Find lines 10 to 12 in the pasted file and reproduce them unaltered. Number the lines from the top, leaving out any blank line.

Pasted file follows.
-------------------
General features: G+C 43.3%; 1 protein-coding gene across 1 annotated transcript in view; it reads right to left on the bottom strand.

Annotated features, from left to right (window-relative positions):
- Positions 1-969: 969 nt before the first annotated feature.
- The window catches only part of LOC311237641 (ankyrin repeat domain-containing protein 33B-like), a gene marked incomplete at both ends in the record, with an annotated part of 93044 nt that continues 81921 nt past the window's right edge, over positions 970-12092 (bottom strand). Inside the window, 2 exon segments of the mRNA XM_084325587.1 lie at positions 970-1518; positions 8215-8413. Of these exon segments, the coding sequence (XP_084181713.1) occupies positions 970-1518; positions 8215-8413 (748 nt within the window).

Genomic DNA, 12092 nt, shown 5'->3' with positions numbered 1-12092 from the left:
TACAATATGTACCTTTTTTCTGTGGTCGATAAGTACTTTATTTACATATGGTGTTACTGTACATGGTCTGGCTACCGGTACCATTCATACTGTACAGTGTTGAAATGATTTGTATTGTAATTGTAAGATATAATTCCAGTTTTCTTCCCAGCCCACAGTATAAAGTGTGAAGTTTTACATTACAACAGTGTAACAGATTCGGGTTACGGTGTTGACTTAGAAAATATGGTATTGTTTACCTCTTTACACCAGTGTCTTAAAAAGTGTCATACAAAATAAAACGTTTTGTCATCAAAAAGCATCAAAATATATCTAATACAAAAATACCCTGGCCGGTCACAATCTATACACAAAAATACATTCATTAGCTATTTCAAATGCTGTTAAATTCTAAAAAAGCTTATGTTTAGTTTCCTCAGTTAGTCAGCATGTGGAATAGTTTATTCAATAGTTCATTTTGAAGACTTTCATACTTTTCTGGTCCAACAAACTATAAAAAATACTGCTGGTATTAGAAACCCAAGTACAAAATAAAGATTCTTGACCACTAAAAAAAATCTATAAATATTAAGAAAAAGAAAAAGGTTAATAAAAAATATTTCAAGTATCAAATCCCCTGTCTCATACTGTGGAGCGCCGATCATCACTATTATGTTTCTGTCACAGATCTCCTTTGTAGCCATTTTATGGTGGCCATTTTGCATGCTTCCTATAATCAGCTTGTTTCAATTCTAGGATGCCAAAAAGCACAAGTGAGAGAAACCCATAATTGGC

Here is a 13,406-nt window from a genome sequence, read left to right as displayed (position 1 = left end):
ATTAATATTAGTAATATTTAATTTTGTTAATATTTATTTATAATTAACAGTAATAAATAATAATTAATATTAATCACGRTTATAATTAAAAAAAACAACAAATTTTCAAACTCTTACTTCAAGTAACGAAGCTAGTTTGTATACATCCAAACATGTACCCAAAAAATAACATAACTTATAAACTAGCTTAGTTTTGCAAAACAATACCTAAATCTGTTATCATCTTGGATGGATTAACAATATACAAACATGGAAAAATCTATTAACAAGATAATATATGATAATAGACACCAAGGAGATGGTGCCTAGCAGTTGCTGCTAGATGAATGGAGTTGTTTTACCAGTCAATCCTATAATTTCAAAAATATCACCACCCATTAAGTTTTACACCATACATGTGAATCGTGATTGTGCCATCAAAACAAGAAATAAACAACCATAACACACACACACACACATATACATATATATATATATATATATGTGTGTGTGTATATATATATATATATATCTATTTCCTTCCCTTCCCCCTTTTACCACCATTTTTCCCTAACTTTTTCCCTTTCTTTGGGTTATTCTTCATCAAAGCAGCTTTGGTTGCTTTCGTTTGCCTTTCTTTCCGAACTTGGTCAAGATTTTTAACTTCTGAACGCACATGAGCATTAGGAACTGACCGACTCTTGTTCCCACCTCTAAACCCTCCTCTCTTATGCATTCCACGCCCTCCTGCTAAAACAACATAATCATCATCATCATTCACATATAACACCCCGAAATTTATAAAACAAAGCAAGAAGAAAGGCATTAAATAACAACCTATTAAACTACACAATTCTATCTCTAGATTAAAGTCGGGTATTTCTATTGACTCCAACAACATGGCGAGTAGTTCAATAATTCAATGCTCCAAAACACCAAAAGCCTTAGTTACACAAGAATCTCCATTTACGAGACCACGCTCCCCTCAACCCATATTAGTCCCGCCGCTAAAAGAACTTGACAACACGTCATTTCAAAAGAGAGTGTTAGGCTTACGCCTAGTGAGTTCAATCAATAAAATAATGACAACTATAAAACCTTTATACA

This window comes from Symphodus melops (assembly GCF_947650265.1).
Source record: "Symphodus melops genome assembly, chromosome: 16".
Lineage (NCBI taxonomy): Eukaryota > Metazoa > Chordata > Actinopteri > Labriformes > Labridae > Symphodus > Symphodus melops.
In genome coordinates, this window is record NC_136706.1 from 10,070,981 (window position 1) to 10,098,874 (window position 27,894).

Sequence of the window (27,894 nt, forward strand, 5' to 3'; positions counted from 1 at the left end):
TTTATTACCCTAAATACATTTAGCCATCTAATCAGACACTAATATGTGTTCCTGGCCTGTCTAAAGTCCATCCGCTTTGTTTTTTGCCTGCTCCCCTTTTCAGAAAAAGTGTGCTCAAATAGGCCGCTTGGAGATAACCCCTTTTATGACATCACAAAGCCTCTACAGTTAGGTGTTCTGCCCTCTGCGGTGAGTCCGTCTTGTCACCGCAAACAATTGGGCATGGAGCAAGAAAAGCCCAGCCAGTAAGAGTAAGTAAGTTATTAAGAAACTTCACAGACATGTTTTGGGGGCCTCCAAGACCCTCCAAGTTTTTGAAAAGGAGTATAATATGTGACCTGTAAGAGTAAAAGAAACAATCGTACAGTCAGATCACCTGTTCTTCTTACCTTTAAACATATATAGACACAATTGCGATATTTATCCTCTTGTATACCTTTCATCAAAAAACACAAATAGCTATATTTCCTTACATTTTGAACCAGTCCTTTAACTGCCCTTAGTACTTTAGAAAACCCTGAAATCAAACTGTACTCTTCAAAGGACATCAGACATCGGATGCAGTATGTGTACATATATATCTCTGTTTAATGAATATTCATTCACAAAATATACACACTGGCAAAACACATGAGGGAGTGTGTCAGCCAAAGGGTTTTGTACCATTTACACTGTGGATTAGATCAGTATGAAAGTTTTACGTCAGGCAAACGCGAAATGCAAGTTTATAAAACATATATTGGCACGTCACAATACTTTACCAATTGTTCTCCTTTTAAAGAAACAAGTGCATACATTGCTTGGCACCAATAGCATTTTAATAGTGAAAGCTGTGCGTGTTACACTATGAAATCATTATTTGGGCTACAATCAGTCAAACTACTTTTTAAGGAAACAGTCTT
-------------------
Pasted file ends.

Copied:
Source record: "Symphodus melops genome assembly, chromosome: 16".
Lineage (NCBI taxonomy): Eukaryota > Metazoa > Chordata > Actinopteri > Labriformes > Labridae > Symphodus > Symphodus melops.
In genome coordinates, this window is record NC_136706.1 from 10,070,981 (window position 1) to 10,098,874 (window position 27,894).